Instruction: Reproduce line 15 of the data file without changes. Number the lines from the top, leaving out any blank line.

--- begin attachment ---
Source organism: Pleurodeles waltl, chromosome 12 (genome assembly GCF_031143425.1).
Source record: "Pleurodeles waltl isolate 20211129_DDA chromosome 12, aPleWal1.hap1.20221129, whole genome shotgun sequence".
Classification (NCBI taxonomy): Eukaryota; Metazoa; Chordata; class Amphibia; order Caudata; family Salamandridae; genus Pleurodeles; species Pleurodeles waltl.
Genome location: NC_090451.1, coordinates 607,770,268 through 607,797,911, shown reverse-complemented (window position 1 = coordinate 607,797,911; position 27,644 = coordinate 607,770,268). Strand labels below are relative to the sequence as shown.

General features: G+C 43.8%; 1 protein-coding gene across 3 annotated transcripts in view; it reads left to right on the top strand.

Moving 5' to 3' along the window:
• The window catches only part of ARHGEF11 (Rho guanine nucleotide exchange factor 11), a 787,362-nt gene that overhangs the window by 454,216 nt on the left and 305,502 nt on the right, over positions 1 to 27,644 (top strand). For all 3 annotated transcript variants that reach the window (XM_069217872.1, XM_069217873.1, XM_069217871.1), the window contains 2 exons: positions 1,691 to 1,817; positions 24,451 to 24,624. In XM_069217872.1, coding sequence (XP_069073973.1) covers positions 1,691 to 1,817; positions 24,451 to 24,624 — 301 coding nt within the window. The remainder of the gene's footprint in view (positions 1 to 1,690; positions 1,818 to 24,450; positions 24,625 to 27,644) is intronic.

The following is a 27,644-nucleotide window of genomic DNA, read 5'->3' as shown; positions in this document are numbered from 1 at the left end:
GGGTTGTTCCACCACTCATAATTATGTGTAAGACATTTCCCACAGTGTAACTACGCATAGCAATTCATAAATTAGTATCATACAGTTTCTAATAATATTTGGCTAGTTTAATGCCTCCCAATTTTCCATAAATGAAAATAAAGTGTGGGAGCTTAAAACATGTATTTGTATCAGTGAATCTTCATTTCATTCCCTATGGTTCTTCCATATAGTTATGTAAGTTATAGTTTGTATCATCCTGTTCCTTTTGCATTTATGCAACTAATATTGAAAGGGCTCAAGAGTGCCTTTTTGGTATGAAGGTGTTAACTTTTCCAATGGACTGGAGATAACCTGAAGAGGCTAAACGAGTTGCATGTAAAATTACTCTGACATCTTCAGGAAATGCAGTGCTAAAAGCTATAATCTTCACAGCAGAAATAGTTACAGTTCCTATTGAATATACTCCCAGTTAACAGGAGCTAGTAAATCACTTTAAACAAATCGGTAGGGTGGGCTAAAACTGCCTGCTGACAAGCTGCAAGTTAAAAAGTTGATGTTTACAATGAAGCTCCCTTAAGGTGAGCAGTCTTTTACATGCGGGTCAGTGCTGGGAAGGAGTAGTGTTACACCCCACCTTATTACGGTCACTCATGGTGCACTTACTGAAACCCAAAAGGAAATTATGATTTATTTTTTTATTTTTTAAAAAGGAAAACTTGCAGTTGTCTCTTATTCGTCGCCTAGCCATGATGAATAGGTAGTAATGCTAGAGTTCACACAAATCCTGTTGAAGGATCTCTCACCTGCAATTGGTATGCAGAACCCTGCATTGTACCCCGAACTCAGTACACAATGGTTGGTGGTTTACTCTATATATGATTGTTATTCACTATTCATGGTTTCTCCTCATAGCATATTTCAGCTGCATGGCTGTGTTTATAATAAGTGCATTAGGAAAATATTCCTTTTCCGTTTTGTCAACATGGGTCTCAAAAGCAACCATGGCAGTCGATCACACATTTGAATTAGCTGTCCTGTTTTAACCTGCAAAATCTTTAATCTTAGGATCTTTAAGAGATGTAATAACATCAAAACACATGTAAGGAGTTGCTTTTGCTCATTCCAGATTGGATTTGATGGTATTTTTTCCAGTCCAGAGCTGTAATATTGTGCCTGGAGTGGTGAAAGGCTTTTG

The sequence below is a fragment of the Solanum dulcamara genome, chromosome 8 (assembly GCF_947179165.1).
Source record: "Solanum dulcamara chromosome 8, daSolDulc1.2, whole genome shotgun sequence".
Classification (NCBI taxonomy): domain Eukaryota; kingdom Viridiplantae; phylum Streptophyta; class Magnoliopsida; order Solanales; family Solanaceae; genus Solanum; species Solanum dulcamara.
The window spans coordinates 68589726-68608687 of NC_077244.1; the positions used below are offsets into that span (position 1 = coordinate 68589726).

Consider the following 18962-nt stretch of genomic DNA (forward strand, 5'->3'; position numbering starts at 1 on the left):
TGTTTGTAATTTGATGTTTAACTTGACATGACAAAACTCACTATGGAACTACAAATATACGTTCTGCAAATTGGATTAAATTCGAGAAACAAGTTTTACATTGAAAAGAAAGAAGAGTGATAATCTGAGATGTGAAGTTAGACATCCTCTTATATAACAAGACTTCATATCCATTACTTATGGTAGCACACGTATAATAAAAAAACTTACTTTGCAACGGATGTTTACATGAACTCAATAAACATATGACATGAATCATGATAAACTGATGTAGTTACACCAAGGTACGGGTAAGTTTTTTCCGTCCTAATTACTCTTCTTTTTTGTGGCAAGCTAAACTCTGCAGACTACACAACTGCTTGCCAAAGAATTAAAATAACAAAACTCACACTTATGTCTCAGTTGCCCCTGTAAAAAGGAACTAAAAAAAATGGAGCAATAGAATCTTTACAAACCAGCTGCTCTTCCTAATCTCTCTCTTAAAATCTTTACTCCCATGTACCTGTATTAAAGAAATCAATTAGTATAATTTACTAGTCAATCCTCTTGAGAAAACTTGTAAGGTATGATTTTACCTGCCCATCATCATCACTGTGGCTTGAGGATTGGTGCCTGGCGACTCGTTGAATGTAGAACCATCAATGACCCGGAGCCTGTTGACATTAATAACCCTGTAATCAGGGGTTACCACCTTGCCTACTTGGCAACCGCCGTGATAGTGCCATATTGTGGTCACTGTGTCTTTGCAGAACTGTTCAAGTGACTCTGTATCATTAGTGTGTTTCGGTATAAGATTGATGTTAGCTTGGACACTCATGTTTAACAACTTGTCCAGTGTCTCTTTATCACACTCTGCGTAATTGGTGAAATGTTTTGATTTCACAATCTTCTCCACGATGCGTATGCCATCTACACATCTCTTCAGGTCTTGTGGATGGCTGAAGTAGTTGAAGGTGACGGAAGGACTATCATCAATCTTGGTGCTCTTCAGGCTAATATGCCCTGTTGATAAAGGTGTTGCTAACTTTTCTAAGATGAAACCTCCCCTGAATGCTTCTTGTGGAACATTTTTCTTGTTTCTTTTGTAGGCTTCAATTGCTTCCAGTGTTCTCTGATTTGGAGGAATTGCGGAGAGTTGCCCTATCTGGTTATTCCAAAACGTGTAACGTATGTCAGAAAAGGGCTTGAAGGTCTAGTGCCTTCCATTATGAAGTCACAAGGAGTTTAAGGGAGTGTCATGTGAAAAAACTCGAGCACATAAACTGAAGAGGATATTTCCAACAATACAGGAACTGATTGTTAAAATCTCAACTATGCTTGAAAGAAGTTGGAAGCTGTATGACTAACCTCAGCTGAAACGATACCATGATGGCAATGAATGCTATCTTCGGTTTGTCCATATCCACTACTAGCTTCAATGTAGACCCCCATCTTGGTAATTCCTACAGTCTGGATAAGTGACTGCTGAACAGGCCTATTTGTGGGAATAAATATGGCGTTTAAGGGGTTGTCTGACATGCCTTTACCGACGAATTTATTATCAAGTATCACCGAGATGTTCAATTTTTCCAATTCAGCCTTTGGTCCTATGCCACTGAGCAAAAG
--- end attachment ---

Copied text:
TGTTTGTAATTTGATGTTTAACTTGACATGACAAAACTCACTATGGAACTACAAATATACGTTCTGCAAATTGGATTAAATTCGAGAAACAAGTTTTACATTGAAAAGAAAGAAGAGTGATAATCTGAGATGTGAAGTTAGACATCCTCTTATATAACAAGACTTCATATCCATTACTTATGGTAGCACACGTATAATAAAAAAACTTACTTTGCAACGGATGTTTACATGAACTCAATAAACATATGACATGAATCATGATAAACTGATGTAGTTACACCAAGGTACGGGTAAGTTTTTTCCGTCCTAATTACTCTTCTTTTTTGTGGCAAGCTAAACTCTGCAGACTACACAACTGCTTGCCAAAGAATTAAAATAACAAAACTCACACTTATGTCTCAGTTGCCCCTGTAAAAAGGAACTAAAAAAAATGGAGCAATAGAATCTTTACAAACCAGCTGCTCTTCCTAATCTCTCTCTTAAAATCTTTACTCCCATGTACCTGTATTAAAGAAATCAATTAGTATAATTTACTAGTCAATCCTCTTGAGAAAACTTGTAAGGTATGATTTTACCTGCCCATCATCATCACTGTGGCTTGAGGATTGGTGCCTGGCGACTCGTTGAATGTAGAACCATCAATGACCCGGAGCCTGTTGACATTAATAACCCTGTAATCAGGGGTTACCACCTTGCCTACTTGGCAACCGCCGTGATAGTGCCATATTGTGGTCACTGTGTCTTTGCAGAACTGTTCAAGTGACTCTGTATCATTAGTGTGTTTCGGTATAAGATTGATGTTAGCTTGGACACTCATGTTTAACAACTTGTCCAGTGTCTCTTTATCACACTCTGCGTAATTGGTGAAATGTTTTGATTTCACAATCTTCTCCACGATGCGTATGCCATCTACACATCTCTTCAGGTCTTGTGGATGGCTGAAGTAGTTGAAGGTGACGGAAGGACTATCATCAATCTTGGTGCTCTTCAGGCTAATATGCCCTGTTGATAAAGGTGTTGCTAACTTTTCTAAGATGAAACCTCCCCTGAATGCTTCTTGTGGAACATTTTTCTTGTTTCTTTTGTAGGCTTCAATTGCTTCCAGTGTTCTCTGATTTGGAGGAATTGCGGAGAGTTGCCCTATCTGGTTATTCCAAAACGTGTAACGTATGTCAGAAAAGGGCTTGAAGGTCTAGTGCCTTCCATTATGAAGTCACAAGGAGTTTAAGGGAGTGTCATGTGAAAAAACTCGAGCACATAAACTGAAGAGGATATTTCCAACAATACAGGAACTGATTGTTAAAATCTCAACTATGCTTGAAAGAAGTTGGAAGCTGTATGACTAACCTCAGCTGAAACGATACCATGATGGCAATGAATGCTATCTTCGGTTTGTCCATATCCACTACTAGCTTCAATGTAGACCCCCATCTTGGTAATTCCTACAGTCTGGATAAGTGACTGCTGAACAGGCCTATTTGTGGGAATAAATATGGCGTTTAAGGGGTTGTCTGACATGCCTTTACCGACGAATTTATTATCAAGTATCACCGAGATGTTCAATTTTTCCAATTCAGCCTTTGGTCCTATGCCACTGAGCAAAAG